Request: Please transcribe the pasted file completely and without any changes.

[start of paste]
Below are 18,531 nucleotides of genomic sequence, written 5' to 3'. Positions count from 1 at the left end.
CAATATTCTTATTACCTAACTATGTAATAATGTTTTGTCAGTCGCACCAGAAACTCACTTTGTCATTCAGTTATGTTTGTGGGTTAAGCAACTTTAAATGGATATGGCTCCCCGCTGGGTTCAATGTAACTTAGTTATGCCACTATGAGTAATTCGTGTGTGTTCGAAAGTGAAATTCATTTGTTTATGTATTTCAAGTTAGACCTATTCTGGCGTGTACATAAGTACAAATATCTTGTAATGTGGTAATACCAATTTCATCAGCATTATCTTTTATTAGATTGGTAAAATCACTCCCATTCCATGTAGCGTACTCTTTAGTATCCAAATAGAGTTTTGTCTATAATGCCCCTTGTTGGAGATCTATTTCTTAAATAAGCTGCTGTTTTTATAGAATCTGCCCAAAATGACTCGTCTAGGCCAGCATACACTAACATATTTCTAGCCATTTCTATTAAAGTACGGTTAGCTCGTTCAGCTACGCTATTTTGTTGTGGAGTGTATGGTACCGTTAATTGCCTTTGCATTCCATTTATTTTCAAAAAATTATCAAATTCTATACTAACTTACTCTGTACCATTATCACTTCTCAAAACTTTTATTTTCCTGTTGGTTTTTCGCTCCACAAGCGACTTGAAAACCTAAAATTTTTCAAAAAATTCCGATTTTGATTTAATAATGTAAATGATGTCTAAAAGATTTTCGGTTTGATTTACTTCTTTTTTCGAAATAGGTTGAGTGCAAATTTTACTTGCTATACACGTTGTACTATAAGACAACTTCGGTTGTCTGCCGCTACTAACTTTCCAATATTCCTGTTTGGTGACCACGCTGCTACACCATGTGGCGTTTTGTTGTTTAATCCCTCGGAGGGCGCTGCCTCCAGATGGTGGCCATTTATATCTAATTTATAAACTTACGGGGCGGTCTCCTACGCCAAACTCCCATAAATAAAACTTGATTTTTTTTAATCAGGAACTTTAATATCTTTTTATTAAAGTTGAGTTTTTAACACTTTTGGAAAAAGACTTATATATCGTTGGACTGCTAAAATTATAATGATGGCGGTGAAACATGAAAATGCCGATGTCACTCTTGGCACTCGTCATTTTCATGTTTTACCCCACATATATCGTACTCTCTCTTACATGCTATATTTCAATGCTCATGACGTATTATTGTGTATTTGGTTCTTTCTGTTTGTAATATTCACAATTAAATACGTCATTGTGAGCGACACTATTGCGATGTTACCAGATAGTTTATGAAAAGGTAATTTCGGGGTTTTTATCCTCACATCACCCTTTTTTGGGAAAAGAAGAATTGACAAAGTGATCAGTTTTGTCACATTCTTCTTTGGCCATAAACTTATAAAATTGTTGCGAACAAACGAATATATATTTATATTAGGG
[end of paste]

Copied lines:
Below are 18,531 nucleotides of genomic sequence, written 5' to 3'. Positions count from 1 at the left end.
CAATATTCTTATTACCTAACTATGTAATAATGTTTTGTCAGTCGCACCAGAAACTCACTTTGTCATTCAGTTATGTTTGTGGGTTAAGCAACTTTAAATGGATATGGCTCCCCGCTGGGTTCAATGTAACTTAGTTATGCCACTATGAGTAATTCGTGTGTGTTCGAAAGTGAAATTCATTTGTTTATGTATTTCAAGTTAGACCTATTCTGGCGTGTACATAAGTACAAATATCTTGTAATGTGGTAATACCAATTTCATCAGCATTATCTTTTATTAGATTGGTAAAATCACTCCCATTCCATGTAGCGTACTCTTTAGTATCCAAATAGAGTTTTGTCTATAATGCCCCTTGTTGGAGATCTATTTCTTAAATAAGCTGCTGTTTTTATAGAATCTGCCCAAAATGACTCGTCTAGGCCAGCATACACTAACATATTTCTAGCCATTTCTATTAAAGTACGGTTAGCTCGTTCAGCTACGCTATTTTGTTGTGGAGTGTATGGTACCGTTAATTGCCTTTGCATTCCATTTATTTTCAAAAAATTATCAAATTCTATACTAACTTACTCTGTACCATTATCACTTCTCAAAACTTTTATTTTCCTGTTGGTTTTTCGCTCCACAAGCGACTTGAAAACCTAAAATTTTTCAAAAAATTCCGATTTTGATTTAATAATGTAAATGATGTCTAAAAGATTTTCGGTTTGATTTACTTCTTTTTTCGAAATAGGTTGAGTGCAAATTTTACTTGCTATACACGTTGTACTATAAGACAACTTCGGTTGTCTGCCGCTACTAACTTTCCAATATTCCTGTTTGGTGACCACGCTGCTACACCATGTGGCGTTTTGTTGTTTAATCCCTCGGAGGGCGCTGCCTCCAGATGGTGGCCATTTATATCTAATTTATAAACTTACGGGGCGGTCTCCTACGCCAAACTCCCATAAATAAAACTTGATTTTTTTTAATCAGGAACTTTAATATCTTTTTATTAAAGTTGAGTTTTTAACACTTTTGGAAAAAGACTTATATATCGTTGGACTGCTAAAATTATAATGATGGCGGTGAAACATGAAAATGCCGATGTCACTCTTGGCACTCGTCATTTTCATGTTTTACCCCACATATATCGTACTCTCTCTTACATGCTATATTTCAATGCTCATGACGTATTATTGTGTATTTGGTTCTTTCTGTTTGTAATATTCACAATTAAATACGTCATTGTGAGCGACACTATTGCGATGTTACCAGATAGTTTATGAAAAGGTAATTTCGGGGTTTTTATCCTCACATCACCCTTTTTTGGGAAAAGAAGAATTGACAAAGTGATCAGTTTTGTCACATTCTTCTTTGGCCATAAACTTATAAAATTGTTGCGAACAAACGAATATATATTTATATTAGGG